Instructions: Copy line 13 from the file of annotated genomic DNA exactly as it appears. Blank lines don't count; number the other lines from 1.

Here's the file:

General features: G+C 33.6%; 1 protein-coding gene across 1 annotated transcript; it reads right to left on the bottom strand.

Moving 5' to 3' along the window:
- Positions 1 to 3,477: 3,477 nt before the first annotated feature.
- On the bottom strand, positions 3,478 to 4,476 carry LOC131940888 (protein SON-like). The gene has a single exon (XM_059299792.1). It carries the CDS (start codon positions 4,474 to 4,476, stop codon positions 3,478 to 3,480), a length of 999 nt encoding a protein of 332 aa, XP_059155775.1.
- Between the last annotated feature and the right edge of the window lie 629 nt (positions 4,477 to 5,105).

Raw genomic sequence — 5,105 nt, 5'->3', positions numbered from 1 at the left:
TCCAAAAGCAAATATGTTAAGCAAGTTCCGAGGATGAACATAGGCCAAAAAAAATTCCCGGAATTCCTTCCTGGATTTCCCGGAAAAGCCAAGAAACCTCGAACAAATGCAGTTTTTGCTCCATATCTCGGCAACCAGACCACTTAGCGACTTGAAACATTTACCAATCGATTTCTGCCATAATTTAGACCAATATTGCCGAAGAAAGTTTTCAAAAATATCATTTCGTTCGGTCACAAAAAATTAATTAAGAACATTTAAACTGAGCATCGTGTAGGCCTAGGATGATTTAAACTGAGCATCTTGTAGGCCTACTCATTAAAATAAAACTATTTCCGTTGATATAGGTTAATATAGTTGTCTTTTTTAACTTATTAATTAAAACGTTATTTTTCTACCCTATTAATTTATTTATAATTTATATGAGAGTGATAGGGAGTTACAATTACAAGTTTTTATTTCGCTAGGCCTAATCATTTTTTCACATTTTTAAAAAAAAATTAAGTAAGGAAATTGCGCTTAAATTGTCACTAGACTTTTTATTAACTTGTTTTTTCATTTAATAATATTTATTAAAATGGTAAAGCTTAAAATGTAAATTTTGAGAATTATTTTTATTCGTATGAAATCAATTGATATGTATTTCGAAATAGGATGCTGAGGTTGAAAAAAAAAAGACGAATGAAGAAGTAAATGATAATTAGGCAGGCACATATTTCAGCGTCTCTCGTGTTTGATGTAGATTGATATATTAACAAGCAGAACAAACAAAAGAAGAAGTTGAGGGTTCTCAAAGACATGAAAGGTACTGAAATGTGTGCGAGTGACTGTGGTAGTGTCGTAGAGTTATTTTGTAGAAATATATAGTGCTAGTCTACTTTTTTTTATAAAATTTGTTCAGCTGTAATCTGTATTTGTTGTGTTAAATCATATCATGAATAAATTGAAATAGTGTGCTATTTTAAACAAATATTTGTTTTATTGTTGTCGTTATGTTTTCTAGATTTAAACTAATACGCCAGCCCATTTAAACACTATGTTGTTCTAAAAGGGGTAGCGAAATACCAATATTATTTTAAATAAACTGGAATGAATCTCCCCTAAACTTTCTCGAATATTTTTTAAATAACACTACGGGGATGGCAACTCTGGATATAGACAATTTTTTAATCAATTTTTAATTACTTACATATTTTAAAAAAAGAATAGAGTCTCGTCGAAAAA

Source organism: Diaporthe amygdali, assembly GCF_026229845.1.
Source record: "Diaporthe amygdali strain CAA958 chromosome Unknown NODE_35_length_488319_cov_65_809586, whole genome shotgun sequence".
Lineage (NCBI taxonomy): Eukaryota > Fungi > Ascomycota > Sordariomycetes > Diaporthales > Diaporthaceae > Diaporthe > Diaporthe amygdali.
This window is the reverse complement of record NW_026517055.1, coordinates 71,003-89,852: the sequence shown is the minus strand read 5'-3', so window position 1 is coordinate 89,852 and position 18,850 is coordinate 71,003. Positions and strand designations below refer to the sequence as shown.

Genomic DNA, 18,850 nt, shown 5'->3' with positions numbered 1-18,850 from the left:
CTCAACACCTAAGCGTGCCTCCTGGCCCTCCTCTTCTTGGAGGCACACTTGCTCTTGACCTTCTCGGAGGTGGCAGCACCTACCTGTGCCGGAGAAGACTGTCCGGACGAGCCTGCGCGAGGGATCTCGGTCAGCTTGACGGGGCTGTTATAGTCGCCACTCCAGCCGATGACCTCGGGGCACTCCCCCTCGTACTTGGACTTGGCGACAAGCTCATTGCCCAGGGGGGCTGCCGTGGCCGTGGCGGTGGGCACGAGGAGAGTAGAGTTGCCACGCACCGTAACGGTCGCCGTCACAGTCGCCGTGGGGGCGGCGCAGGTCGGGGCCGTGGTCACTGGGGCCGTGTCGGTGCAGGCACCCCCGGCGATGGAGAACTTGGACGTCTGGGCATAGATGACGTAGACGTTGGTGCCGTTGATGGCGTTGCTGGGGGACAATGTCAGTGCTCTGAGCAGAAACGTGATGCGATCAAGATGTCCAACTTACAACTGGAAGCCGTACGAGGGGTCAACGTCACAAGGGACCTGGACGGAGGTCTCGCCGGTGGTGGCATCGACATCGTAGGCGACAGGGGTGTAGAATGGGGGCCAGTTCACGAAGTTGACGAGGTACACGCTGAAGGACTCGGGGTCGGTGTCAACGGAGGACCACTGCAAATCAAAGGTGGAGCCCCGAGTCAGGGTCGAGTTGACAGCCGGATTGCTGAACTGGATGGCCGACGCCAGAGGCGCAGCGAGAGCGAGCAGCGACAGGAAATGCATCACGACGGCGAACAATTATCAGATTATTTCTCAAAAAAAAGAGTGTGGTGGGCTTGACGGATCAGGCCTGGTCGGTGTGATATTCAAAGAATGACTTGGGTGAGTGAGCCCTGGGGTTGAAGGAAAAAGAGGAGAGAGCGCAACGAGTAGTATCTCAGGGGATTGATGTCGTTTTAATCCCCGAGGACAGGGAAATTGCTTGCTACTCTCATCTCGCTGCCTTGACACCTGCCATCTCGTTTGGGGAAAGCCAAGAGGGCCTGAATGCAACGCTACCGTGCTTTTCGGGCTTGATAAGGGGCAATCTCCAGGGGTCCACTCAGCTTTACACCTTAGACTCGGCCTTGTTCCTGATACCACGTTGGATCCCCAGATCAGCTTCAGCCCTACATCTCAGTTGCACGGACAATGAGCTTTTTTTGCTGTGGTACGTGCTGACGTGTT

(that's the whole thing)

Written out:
CTCAACACCTAAGCGTGCCTCCTGGCCCTCCTCTTCTTGGAGGCACACTTGCTCTTGACCTTCTCGGAGGTGGCAGCACCTACCTGTGCCGGAGAAGACTGTCCGGACGAGCCTGCGCGAGGGATCTCGGTCAGCTTGACGGGGCTGTTATAGTCGCCACTCCAGCCGATGACCTCGGGGCACTCCCCCTCGTACTTGGACTTGGCGACAAGCTCATTGCCCAGGGGGGCTGCCGTGGCCGTGGCGGTGGGCACGAGGAGAGTAGAGTTGCCACGCACCGTAACGGTCGCCGTCACAGTCGCCGTGGGGGCGGCGCAGGTCGGGGCCGTGGTCACTGGGGCCGTGTCGGTGCAGGCACCCCCGGCGATGGAGAACTTGGACGTCTGGGCATAGATGACGTAGACGTTGGTGCCGTTGATGGCGTTGCTGGGGGACAATGTCAGTGCTCTGAGCAGAAACGTGATGCGATCAAGATGTCCAACTTACAACTGGAAGCCGTACGAGGGGTCAACGTCACAAGGGACCTGGACGGAGGTCTCGCCGGTGGTGGCATCGACATCGTAGGCGACAGGGGTGTAGAATGGGGGCCAGTTCACGAAGTTGACGAGGTACACGCTGAAGGACTCGGGGTCGGTGTCAACGGAGGACCACTGCAAATCAAAGGTGGAGCCCCGAGTCAGGGTCGAGTTGACAGCCGGATTGCTGAACTGGATGGCCGACGCCAGAGGCGCAGCGAGAGCGAGCAGCGACAGGAAATGCATCACGACGGCGAACAATTATCAGATTATTTCTCAAAAAAAAGAGTGTGGTGGGCTTGACGGATCAGGCCTGGTCGGTGTGATATTCAAAGAATGACTTGGGTGAGTGAGCCCTGGGGTTGAAGGAAAAAGAGGAGAGAGCGCAACGAGTAGTATCTCAGGGGATTGATGTCGTTTTAATCCCCGAGGACAGGGAAATTGCTTGCTACTCTCATCTCGCTGCCTTGACACCTGCCATCTCGTTTGGGGAAAGCCAAGAGGGCCTGAATGCAACGCTACCGTGCTTTTCGGGCTTGATAAGGGGCAATCTCCAGGGGTCCACTCAGCTTTACACCTTAGACTCGGCCTTGTTCCTGATACCACGTTGGATCCCCAGATCAGCTTCAGCCCTACATCTCAGTTGCACGGACAATGAGCTTTTTTTGCTGTGGTACGTGCTGACGTGTT